The ridiculous, ridiculous, ridiculous third Test

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Nathan Lyon tries to stare the bails off (via BBC video)

We’ve got one or two things to say about the third Test. Specifically, we’re going to do a bit about Jack Leach and rather a lot more about the drama of Test cricket.

Until those articles are with you, here’s the latest edition of the Ridiculous Ashes thing that we do with Dan Liebke (who went to every day of the Test).


Mike Gatting wasn't receiving the King Cricket email when he dropped that ludicrously easy chance against India in 1993.


Why risk it when it's so easy to sign up?


    1. I am ‘Excited’! Not least to see what further ridiculousness will be served up on days 3 & 4 at Old Trafford (did I mention that I shall be there?!)

    2. I gave it an ‘indifferent’ too to continue the wonderful tradition. I can’t believe that at the time of this writing, ‘indifferent’ stands at 17% while ‘happy’ sits at a comfortable 40%. Is this the sort of world in which we want our children to grow up? Come on, fellow commenters, make it happen. We can’t let the happy crowd go past us.

    1. I enjoyed.

      I especially like the mention of the Casablanca misquote and the distance between that mention and the misquote itself.

      This poem demonstrates how well you ply your trade as a wordsmith…


      …ply it again, Sam.

  1. When was the last time England won a test without getting bowled out for under 100 in the first innings.

    Actually when did England last win a Test without being bowled out in the first innings and without me being there at the denouement?

    Not this summer

      1. I will be at Old Trafford for the first day. I suppose if England win it on the first day they will almost certainly have been bowled out for less than 100 on the way.

  2. Stokes’ (Stokes’s?) innings was truly something to behold. A masterclass of Boycottian digging in, a bit of ODI fun somewhere in the middle, and a T20 bonanza that might just make Chris Gayle blush.

    One local brewpub in my area of Massachusetts had an English Bitter on tap. Many were consumed as I celebrated – not that anyone else knew I was celebrating or why. Alas.

    1. Absolutely love the idea that they had a huge run on English ale and had no idea why.

  3. Great stuff. I especially like Dan’s line about Tim Paine: “he, like most Australians, is very understated…”


    Well done you for getting Tim Paine’s DRS review antics relegated to third place and just one ridiculous point. That is also testament to how very ridiculous England’s zeros to heroes performance was.

    Bring on the Old Trafford test ridiculousness.

    1. That was quite an understated joke, we thought, and Dan is Australian. Does that fact negate the joke?

  4. Meh — I thought Kusal Perera’s effort was better. But hey, it’s the Ashes — so it’s self-appointedly IMPORTANT and GREAT!

  5. That’s the first time I’ve seen this series so I read all three. Very enjoyable.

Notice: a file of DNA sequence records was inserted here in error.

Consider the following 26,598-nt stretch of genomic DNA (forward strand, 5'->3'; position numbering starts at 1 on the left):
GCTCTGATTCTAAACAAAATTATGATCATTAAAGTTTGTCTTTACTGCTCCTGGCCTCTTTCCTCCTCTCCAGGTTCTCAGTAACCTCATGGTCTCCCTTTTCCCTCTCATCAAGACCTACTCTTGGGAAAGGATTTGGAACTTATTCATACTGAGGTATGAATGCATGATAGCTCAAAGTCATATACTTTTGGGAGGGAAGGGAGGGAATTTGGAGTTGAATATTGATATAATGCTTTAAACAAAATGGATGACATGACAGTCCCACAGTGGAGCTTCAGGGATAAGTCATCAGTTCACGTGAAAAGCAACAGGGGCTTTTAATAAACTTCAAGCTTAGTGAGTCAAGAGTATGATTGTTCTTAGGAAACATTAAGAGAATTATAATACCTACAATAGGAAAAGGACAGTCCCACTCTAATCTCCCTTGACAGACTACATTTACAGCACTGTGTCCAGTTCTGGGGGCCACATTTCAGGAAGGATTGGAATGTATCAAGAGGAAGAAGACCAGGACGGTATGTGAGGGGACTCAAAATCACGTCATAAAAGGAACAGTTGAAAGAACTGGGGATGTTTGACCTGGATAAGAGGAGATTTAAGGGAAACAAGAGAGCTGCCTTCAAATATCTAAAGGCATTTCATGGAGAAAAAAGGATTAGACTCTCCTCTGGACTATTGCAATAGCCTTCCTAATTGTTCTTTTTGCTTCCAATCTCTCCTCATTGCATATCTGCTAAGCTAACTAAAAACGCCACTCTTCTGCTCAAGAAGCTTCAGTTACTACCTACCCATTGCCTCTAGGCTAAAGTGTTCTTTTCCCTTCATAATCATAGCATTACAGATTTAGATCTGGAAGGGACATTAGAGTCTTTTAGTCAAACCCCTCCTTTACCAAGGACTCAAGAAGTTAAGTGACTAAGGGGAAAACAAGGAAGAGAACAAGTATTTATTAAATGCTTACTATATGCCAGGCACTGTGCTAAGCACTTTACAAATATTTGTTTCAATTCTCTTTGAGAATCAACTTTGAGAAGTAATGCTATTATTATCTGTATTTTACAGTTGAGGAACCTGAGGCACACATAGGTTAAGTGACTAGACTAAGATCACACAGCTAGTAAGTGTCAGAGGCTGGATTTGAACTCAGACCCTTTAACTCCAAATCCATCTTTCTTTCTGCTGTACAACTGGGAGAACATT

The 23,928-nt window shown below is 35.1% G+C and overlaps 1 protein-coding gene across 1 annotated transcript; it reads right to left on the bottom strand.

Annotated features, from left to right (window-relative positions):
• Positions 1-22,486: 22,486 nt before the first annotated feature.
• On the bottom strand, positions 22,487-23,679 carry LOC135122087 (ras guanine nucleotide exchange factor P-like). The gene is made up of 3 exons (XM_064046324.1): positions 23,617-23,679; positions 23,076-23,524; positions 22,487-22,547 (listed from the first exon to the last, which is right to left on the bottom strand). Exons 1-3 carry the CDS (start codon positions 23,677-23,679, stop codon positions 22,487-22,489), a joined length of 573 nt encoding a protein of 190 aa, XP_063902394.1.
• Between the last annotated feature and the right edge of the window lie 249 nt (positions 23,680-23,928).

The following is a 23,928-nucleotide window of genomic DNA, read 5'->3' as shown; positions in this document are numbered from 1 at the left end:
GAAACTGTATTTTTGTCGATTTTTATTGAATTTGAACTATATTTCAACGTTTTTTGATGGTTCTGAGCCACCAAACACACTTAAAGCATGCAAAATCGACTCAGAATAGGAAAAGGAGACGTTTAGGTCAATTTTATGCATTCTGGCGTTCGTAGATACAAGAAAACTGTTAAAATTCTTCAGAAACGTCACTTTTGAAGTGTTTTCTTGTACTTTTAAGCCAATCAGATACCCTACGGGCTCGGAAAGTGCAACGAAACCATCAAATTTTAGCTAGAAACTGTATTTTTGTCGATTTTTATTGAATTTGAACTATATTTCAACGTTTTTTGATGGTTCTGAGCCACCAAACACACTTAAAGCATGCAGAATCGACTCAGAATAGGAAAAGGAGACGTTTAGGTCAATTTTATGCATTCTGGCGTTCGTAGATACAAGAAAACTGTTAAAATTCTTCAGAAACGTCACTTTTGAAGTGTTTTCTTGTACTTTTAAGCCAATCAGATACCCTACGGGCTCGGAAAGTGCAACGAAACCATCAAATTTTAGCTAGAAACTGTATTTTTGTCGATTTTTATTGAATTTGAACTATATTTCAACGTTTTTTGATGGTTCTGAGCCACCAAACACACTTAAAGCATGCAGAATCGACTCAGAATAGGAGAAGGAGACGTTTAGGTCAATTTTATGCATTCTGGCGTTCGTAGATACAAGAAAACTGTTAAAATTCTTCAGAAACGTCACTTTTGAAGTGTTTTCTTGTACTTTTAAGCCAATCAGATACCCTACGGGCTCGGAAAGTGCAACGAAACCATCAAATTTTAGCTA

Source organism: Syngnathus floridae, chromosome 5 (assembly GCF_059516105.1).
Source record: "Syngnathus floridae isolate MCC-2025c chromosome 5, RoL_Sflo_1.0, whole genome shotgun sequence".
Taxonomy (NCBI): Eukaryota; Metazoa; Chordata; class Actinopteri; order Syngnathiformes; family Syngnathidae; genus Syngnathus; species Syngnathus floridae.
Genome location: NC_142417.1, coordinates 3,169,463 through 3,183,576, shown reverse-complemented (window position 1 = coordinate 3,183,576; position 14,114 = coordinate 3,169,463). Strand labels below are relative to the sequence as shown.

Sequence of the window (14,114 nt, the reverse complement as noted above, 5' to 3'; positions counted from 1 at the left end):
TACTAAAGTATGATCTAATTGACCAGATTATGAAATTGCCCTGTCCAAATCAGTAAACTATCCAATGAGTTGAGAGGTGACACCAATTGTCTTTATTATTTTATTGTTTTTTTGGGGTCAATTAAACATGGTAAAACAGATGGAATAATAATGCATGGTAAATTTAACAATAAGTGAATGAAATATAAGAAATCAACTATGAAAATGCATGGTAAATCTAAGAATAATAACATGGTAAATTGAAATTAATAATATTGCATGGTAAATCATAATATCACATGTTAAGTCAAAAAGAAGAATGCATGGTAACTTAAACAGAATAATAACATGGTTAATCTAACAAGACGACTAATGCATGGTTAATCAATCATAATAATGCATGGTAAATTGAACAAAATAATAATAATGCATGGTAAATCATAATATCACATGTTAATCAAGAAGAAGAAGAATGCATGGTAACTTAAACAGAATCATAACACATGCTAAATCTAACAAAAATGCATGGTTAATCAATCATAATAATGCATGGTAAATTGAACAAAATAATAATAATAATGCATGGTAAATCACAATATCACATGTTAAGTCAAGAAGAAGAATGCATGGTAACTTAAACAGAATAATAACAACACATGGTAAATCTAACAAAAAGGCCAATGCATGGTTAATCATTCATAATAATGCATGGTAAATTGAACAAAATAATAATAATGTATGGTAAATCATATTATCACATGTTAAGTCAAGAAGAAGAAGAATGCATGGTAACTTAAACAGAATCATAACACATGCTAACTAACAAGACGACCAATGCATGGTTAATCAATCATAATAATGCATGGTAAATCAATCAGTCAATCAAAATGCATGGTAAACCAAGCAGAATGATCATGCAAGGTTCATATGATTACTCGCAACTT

Nonetheless I voted for ‘angry’ because you didn’t mention Lyon’s missed runout.

  6. On a serious note, I have heard (multiple times) Gavaskar also comment something like ‘good batsmen nick it, bad ones can’t connect’. It sounds good and rather deep in theory, but is actually horseshit if you think about it. A batsman is paid to avoid nicking and make contact, so how is him doing precisely the opposite a testament to his goodness?

    1. I think there is veracity in the idea. But you need to think about it in terms of the quality of the bowling, not the batting.

      Gavaskar is talking about deliveries that are so good that they would beat anyone. Deliveries that a batsman simply has to play but that deviate late. In many cases, such “beating” would beat the poor batsman’s bat completely, whereas a better batsman would edge it.

      It is counter-intuitive but it does have merit as an argument.

      A more common-sense-sounding equivalent is an adage Gus Fraser often applies to bowling conditions, where he talks about ideal pace bowling conditions being those where the ball is doing “just enough” for a good bowler to take an edge. Sometimes, when the ball is jagging around a lot, it might look threatening from afar but a good batsman will be able to tell in good time what he can leave and the poor batsman would just swish and get nowhere near the ball.

      Another related adage is the notion that a good bowler works out an individual batsman and goes for the edge of a better batsman, while for the lesser batsman it is more effective to bowl straighter for the bowled or LBW. That is why analysts worry about a batsman’s technique or form if he starts getting out repeatedly bowled and/or LBW – that shows greater deficiency of technique than nicking a really good delivery early in the innings.

  7. KC, I love your articles, but this series misses the mark for me. Personally, the Ashes is the only real point (this world cup aside) when following cricket goes from being a nerdy passion to a true emotional investment. It’s about tension, rivalry and drama, not funny curios, as the last test so emphatically showed. A series like this would be better suited to a less significant bilateral series.

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